If you have no family and have not made a Will, your entire estate could pass to the Crown and be added to the Treasury's coffers. So while you might want your closest friend to have all your possessions, the law will not agree if there is no Will.

Who should make one?

Everyone should make a Will because this is the only way you can be sure that your Estate will be distributed in accordance with your wishes.

It is particularly important for parents with young families to make a Will to ensure that their children's needs are safeguarded. It is not enough to guarantee that their financial future is secure, thought must also be given to who will bring them up if you and your partner die. Guardians can be appointed in your Will and your solicitor will help with details of Trust Funds.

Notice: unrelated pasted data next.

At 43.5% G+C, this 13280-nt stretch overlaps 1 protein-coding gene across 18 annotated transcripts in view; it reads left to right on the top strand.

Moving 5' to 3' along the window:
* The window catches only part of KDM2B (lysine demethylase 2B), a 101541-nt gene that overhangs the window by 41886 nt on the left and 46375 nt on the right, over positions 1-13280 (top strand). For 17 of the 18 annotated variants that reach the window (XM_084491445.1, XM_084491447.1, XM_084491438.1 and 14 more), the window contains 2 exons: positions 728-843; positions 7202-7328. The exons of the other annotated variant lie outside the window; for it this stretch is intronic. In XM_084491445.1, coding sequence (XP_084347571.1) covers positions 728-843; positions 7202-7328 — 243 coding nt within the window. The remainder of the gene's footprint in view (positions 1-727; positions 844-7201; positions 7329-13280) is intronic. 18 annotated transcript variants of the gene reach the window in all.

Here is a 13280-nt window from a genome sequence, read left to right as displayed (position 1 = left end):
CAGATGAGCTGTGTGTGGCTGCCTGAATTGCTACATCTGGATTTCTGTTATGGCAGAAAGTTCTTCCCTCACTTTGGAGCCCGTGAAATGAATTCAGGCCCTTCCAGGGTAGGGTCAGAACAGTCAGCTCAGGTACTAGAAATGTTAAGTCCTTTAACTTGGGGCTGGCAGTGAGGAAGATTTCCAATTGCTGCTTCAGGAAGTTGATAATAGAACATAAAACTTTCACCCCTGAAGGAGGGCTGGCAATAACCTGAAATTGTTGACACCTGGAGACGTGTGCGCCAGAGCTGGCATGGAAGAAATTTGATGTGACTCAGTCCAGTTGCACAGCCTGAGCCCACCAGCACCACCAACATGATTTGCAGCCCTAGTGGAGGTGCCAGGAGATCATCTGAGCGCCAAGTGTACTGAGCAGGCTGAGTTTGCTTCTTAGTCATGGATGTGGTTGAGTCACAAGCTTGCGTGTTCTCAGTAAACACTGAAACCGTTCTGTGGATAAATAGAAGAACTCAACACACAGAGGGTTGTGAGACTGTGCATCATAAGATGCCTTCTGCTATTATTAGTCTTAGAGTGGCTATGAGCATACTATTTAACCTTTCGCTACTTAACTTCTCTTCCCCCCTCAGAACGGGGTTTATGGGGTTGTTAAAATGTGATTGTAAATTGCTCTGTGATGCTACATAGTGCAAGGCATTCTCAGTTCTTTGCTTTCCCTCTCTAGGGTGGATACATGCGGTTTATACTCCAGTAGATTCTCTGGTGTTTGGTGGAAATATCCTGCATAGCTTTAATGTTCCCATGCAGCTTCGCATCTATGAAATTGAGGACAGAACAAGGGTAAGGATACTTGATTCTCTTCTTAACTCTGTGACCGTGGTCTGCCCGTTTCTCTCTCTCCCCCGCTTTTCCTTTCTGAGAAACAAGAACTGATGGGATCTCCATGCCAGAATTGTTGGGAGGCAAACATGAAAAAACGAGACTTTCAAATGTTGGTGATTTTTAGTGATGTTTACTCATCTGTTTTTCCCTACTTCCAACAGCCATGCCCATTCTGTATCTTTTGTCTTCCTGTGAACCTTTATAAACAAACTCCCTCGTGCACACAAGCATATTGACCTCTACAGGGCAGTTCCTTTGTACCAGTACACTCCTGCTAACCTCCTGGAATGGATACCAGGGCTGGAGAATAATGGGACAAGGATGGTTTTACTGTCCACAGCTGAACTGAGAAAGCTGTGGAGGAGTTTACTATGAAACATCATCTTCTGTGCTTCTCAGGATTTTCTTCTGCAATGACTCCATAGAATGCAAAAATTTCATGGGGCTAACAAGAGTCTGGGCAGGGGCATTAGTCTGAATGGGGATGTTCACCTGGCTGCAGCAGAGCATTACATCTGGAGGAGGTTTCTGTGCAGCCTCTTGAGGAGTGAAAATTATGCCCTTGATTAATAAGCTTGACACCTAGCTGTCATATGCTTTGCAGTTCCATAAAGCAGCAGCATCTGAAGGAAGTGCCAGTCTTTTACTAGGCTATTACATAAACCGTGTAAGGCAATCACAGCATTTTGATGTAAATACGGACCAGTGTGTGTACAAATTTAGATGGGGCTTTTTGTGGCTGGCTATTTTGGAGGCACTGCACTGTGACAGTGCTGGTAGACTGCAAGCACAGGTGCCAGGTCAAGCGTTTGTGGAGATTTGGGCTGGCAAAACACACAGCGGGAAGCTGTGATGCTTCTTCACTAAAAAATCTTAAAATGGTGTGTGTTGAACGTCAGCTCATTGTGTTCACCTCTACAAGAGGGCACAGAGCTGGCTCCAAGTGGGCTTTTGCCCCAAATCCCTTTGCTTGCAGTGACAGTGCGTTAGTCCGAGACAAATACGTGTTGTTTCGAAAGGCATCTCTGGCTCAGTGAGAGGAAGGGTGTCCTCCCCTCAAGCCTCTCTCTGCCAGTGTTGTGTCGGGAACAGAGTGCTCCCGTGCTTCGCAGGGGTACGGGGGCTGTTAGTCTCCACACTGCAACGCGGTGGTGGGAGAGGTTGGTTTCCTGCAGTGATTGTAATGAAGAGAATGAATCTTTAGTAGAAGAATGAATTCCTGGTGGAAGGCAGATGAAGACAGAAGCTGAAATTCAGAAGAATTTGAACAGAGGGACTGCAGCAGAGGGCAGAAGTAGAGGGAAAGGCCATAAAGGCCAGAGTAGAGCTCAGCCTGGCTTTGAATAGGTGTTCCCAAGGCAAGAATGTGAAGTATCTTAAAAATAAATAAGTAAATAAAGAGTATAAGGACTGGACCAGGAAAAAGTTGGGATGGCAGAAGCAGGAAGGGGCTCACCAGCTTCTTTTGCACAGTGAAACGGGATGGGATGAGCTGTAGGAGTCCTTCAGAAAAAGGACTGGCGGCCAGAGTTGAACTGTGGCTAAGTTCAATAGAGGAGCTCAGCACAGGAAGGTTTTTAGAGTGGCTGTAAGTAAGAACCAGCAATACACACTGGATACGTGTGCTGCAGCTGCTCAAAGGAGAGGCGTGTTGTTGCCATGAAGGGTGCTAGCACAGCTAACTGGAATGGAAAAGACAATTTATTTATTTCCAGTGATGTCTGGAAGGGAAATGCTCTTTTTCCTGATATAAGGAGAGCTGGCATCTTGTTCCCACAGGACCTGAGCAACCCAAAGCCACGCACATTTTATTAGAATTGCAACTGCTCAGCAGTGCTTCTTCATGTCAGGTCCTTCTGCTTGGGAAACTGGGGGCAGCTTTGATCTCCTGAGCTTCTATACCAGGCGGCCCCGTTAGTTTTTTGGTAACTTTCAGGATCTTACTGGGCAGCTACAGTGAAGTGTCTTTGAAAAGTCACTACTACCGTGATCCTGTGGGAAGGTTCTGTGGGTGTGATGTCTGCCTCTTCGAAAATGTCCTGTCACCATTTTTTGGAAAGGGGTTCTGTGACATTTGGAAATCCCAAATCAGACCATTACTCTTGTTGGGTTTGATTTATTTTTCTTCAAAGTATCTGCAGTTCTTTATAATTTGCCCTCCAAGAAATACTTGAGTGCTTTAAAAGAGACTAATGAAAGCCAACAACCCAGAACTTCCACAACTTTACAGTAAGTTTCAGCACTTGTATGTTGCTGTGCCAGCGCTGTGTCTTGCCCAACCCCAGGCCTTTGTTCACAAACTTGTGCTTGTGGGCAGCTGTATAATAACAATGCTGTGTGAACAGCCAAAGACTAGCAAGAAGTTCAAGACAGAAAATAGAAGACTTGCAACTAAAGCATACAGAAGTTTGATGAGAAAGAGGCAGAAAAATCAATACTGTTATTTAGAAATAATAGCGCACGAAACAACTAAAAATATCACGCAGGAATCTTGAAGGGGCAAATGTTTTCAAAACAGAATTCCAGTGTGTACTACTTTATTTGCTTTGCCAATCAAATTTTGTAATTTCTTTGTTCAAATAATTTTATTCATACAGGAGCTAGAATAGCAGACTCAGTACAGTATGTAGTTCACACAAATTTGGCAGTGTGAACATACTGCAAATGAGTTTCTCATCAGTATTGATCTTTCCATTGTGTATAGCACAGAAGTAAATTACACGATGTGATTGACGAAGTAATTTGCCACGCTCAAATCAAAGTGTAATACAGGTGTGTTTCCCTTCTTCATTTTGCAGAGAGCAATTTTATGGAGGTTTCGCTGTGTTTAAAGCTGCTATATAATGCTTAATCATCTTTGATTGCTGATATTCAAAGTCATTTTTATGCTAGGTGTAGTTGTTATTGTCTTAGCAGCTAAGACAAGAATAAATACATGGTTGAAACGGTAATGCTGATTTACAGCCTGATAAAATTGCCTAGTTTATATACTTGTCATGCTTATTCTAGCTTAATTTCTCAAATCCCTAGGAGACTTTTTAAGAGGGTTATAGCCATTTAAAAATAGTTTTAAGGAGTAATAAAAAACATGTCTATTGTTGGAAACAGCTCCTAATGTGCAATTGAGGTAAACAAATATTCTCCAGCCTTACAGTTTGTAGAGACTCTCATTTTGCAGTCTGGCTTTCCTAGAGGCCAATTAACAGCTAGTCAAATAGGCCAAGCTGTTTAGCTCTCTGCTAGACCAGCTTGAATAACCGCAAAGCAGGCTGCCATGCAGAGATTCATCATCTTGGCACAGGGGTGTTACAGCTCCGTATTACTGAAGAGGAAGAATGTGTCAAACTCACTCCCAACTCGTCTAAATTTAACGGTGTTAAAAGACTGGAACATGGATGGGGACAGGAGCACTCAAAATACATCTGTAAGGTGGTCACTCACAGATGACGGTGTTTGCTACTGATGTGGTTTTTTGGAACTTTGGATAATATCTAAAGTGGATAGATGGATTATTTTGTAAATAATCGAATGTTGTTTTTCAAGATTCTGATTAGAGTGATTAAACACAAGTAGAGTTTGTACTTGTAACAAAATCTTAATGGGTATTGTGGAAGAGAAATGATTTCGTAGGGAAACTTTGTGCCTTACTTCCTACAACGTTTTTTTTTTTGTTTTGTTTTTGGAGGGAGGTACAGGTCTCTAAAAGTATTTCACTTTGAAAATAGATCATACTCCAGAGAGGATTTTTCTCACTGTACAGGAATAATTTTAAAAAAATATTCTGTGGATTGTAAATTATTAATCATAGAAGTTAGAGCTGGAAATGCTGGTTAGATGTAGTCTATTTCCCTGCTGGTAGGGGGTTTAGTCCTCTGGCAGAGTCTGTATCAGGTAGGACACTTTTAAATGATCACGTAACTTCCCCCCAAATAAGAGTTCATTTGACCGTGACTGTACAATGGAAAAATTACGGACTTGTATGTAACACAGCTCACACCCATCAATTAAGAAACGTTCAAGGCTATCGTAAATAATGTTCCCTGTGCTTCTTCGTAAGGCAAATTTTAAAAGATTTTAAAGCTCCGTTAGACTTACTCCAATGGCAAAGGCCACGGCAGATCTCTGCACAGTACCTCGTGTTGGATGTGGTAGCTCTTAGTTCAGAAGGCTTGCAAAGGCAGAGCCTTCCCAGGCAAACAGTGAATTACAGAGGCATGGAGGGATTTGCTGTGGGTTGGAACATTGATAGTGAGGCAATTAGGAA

Can I draw one up myself?

It is perfectly possible to draw up your own Will but even simple Wills must comply with legal formalities and, if you are not familiar with legal terminology, just one mistake could invalidate the whole document.

The best advice we can give is that you use a solicitor to draw up the Will. It is worth the expense to have peace of mind knowing that your wishes cannot be misinterpreted.

Who should benefit from my Will?

Write down the full names and addresses of all the people you wish to remember in your Will. Think carefully about precisely which special gifts you wish to make and to whom.